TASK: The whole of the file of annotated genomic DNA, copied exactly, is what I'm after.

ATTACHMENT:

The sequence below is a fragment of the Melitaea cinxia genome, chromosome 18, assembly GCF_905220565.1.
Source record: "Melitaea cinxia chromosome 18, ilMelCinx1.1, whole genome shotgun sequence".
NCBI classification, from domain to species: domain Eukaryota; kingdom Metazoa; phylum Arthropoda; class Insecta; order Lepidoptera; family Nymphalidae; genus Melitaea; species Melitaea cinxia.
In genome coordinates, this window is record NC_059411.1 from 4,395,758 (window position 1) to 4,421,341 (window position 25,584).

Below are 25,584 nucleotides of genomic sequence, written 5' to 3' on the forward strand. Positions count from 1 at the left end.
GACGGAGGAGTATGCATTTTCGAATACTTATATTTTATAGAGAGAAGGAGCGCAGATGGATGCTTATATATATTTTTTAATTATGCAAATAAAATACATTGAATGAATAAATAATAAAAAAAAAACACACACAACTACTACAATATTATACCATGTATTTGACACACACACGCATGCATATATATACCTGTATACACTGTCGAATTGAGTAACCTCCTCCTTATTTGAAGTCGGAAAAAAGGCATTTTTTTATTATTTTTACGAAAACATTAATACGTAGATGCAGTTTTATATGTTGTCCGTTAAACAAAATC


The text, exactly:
The sequence below is a fragment of the Melitaea cinxia genome, chromosome 18, assembly GCF_905220565.1.
Source record: "Melitaea cinxia chromosome 18, ilMelCinx1.1, whole genome shotgun sequence".
NCBI classification, from domain to species: domain Eukaryota; kingdom Metazoa; phylum Arthropoda; class Insecta; order Lepidoptera; family Nymphalidae; genus Melitaea; species Melitaea cinxia.
In genome coordinates, this window is record NC_059411.1 from 4,395,758 (window position 1) to 4,421,341 (window position 25,584).

Below are 25,584 nucleotides of genomic sequence, written 5' to 3' on the forward strand. Positions count from 1 at the left end.
GACGGAGGAGTATGCATTTTCGAATACTTATATTTTATAGAGAGAAGGAGCGCAGATGGATGCTTATATATATTTTTTAATTATGCAAATAAAATACATTGAATGAATAAATAATAAAAAAAAAACACACACAACTACTACAATATTATACCATGTATTTGACACACACACGCATGCATATATATACCTGTATACACTGTCGAATTGAGTAACCTCCTCCTTATTTGAAGTCGGAAAAAAGGCATTTTTTTATTATTTTTACGAAAACATTAATACGTAGATGCAGTTTTATATGTTGTCCGTTAAACAAAATC